Mr. Laufman received several awards for his work as a federal prosecutor. In 2006, he received the John Marshall Award for Outstanding Legal Achievement, DOJ's highest award for excellence in litigation, for his trial work as lead prosecutor in the terrorism case United States v. Abu Ali. In 2007, Mr. Laufman received the FBI Director's Award for Outstanding Counterterrorism Investigation for his work in United States v. Khan (“the Virginia Jihad case”). In 2011, he received the Award for Excellence in Investigation from the Council of the Inspector Generals for Integrity and Efficiency for his work in the case of United States v. Ayesh, which resulted in new judicial precedent regarding the extraterritorial application of federal conflict-of-interest laws.
Mr. Laufman has devoted a substantial part of his career to national security affairs and has held Top Secret/SCI security clearances on multiple occasions. In the 1980s, he served as a military and political analyst in the Directorate of Intelligence at the Central Intelligence Agency. From 1990 to 1993, he was Deputy Minority Counsel to the Committee on Foreign Affairs of the U.S. House of Representatives, where he participated in oversight investigations of the executive branch. From 2000 to 2001, he served as Staff Director and Deputy Chief Counsel to the Judicial Review Commission on Foreign Asset Control, a congressionally mandated body that examined the administration of U.S. laws governing the imposition of economic sanctions by the Office of Foreign Assets Control (“OFAC”) of the U.S. Department of the Treasury. While serving as Chief of Staff to the Deputy Attorney General from 2001 to 2003, Mr. Laufman served as the Department of Justice's representative to the National Security Council's Policy Coordinating Committee on Terrorist Financing, a sensitive inter-agency body that formulated intelligence and law enforcement policy and tactics regarding the designation of individuals and organizations suspected of financing al-Qaeda and other terrorist organizations.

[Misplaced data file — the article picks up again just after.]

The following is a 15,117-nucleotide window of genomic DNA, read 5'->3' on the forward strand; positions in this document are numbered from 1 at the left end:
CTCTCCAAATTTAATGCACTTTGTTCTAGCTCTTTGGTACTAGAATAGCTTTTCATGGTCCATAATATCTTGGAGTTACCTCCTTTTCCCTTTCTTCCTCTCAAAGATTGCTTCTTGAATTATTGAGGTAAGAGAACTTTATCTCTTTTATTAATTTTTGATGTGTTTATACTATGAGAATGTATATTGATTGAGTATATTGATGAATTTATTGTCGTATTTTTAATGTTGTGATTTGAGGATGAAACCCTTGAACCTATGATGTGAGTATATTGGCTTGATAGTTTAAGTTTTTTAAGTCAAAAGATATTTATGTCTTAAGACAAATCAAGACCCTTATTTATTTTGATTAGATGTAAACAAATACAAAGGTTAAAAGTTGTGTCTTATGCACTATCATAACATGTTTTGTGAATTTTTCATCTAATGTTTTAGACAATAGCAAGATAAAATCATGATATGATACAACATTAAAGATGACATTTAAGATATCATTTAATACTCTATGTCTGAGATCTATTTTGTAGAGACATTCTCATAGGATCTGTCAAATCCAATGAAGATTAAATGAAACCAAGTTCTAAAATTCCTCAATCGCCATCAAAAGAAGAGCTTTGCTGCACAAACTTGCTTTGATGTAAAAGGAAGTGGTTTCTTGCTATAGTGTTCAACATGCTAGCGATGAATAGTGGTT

In addition to his work in national security affairs, Mr. Laufman has extensive experience in government ethics and public corruption investigations. From 1992 to 1993, he served as Senior Associate Minority Counsel to the Task Force to Investigate Certain Allegations Concerning the Holding of American Hostages by Iran in 1980 (“October Surprise Task Force”), a special bipartisan panel of the U.S. House of Representatives. Subsequently, he served as Associate Independent Counsel in the Investigation Concerning the Search of William J. Clinton's Passport Files During the 1992 Presidential Election Campaign. From 1996 to 2000, Mr. Laufman served as Investigative Counsel to the Ethics Committee of the U.S. House of Representatives, where he conducted ethics investigations of Members of Congress and coordinated the sanctions hearing of then-Speaker of the House Newt Gingrich. Following the Gingrich case, he played a central role in crafting and negotiating changes to the ethics rules of the House of Representatives in his capacity as Assistant to the Special Counsel to the Ethics Reform Task Force. Mr. Laufman also conducted professional misconduct investigations for the Office of Professional Responsibility at DOJ before becoming Chief of Staff to the Deputy Attorney General.
Mr. Laufman was born in Houston, Texas, where he attended St. John's School. He received his bachelor's degree in 1979 from the University of Pennsylvania, graduating magna cum laude with distinction in international relations. He received his law degree in 1987 from Georgetown University Law Center.
Mr. Laufman is the author of numerous publications and has provided expert commentary to prominent news organizations and programs, including The New York Times, the Washington Post, National Public Radio, PBS Newshour, BBC World News America, MSNBC, and CNN. His legal accomplishments also have been featured in the Wall Street Journal.